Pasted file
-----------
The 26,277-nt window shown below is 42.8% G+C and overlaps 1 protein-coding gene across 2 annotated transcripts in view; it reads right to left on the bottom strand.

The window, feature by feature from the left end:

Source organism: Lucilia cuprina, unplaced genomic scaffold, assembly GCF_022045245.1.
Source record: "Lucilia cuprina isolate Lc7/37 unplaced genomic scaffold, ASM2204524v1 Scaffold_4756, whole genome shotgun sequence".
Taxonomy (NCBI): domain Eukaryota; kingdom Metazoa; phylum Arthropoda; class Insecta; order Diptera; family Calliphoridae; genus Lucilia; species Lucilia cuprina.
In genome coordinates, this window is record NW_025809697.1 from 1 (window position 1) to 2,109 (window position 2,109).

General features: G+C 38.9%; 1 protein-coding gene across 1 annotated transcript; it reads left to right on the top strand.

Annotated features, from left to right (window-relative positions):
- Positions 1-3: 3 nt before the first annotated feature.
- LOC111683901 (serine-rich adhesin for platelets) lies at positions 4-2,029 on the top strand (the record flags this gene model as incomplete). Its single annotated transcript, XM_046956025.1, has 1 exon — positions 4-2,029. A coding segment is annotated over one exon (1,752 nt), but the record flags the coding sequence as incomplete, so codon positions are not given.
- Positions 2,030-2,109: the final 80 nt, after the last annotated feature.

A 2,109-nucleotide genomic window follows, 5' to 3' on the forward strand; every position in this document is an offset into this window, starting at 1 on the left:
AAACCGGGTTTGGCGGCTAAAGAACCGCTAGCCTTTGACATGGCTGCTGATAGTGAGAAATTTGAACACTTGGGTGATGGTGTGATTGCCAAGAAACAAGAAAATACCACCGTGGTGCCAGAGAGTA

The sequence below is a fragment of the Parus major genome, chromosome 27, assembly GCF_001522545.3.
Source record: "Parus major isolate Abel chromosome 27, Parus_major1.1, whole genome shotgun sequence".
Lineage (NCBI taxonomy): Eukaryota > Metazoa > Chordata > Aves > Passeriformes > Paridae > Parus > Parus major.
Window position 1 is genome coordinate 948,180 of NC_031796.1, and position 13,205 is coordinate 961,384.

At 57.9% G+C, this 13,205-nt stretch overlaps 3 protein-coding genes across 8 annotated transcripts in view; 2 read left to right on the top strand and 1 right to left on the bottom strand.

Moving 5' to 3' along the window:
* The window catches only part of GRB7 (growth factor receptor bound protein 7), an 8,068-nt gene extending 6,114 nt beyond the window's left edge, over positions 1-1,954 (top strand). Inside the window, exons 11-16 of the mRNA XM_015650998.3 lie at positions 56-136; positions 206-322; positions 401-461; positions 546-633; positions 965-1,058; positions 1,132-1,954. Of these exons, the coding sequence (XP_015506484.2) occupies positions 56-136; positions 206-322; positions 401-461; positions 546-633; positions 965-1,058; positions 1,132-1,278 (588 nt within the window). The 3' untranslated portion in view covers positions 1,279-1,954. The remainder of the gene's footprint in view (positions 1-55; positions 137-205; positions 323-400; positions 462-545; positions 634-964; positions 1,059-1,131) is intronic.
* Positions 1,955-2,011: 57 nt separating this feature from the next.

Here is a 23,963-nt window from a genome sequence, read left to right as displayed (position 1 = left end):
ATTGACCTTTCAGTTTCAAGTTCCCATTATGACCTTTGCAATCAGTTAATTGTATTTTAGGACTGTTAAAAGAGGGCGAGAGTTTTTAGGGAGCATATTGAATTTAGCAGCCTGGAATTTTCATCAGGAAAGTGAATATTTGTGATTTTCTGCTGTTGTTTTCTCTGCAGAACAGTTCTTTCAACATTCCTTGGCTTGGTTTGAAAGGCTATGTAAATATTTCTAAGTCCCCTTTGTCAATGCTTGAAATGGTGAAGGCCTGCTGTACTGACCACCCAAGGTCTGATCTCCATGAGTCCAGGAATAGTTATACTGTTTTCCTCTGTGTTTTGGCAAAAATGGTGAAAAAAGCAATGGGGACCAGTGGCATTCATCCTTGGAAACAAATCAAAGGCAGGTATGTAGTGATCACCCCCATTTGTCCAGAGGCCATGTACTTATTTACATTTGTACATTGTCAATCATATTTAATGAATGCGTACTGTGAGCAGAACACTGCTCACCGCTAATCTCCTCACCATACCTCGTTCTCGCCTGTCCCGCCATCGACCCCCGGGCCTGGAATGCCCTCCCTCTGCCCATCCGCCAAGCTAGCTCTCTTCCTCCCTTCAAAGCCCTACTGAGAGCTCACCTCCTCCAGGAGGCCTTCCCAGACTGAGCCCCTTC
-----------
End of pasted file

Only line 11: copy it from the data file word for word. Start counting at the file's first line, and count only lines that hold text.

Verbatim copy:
- Positions 2,030-2,109: the final 80 nt, after the last annotated feature.